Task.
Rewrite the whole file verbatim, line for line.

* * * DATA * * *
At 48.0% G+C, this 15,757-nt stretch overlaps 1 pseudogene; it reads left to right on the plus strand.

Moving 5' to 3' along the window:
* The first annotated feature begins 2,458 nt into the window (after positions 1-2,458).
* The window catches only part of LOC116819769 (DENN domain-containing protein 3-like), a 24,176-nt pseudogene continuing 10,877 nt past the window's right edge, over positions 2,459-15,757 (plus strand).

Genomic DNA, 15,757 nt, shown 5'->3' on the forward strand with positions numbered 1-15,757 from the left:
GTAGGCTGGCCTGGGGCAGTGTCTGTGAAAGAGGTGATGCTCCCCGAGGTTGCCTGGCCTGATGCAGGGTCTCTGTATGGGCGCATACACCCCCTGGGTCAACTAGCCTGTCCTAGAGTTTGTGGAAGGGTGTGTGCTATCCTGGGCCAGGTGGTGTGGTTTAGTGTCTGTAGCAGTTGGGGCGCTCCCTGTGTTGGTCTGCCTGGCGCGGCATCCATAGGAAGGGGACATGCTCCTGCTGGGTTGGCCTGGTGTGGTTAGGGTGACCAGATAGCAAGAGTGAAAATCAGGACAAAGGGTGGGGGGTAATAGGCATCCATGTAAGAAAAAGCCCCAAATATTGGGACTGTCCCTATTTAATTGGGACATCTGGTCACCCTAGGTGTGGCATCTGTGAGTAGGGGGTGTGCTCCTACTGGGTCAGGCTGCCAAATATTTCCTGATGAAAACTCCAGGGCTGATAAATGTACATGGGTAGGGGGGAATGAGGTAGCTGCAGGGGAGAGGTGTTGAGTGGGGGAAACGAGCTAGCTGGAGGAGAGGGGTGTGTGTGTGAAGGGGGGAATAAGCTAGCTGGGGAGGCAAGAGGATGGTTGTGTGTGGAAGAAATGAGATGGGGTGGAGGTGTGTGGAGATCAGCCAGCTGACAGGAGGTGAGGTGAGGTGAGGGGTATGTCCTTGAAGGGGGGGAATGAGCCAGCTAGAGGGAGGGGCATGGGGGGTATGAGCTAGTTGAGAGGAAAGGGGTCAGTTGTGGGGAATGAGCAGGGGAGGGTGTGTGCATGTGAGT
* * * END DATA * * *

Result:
At 48.0% G+C, this 15,757-nt stretch overlaps 1 pseudogene; it reads left to right on the plus strand.

Moving 5' to 3' along the window:
* The first annotated feature begins 2,458 nt into the window (after positions 1-2,458).
* The window catches only part of LOC116819769 (DENN domain-containing protein 3-like), a 24,176-nt pseudogene continuing 10,877 nt past the window's right edge, over positions 2,459-15,757 (plus strand).

Genomic DNA, 15,757 nt, shown 5'->3' on the forward strand with positions numbered 1-15,757 from the left:
GTAGGCTGGCCTGGGGCAGTGTCTGTGAAAGAGGTGATGCTCCCCGAGGTTGCCTGGCCTGATGCAGGGTCTCTGTATGGGCGCATACACCCCCTGGGTCAACTAGCCTGTCCTAGAGTTTGTGGAAGGGTGTGTGCTATCCTGGGCCAGGTGGTGTGGTTTAGTGTCTGTAGCAGTTGGGGCGCTCCCTGTGTTGGTCTGCCTGGCGCGGCATCCATAGGAAGGGGACATGCTCCTGCTGGGTTGGCCTGGTGTGGTTAGGGTGACCAGATAGCAAGAGTGAAAATCAGGACAAAGGGTGGGGGGTAATAGGCATCCATGTAAGAAAAAGCCCCAAATATTGGGACTGTCCCTATTTAATTGGGACATCTGGTCACCCTAGGTGTGGCATCTGTGAGTAGGGGGTGTGCTCCTACTGGGTCAGGCTGCCAAATATTTCCTGATGAAAACTCCAGGGCTGATAAATGTACATGGGTAGGGGGGAATGAGGTAGCTGCAGGGGAGAGGTGTTGAGTGGGGGAAACGAGCTAGCTGGAGGAGAGGGGTGTGTGTGTGAAGGGGGGAATAAGCTAGCTGGGGAGGCAAGAGGATGGTTGTGTGTGGAAGAAATGAGATGGGGTGGAGGTGTGTGGAGATCAGCCAGCTGACAGGAGGTGAGGTGAGGTGAGGGGTATGTCCTTGAAGGGGGGGAATGAGCCAGCTAGAGGGAGGGGCATGGGGGGTATGAGCTAGTTGAGAGGAAAGGGGTCAGTTGTGGGGAATGAGCAGGGGAGGGTGTGTGCATGTGAGT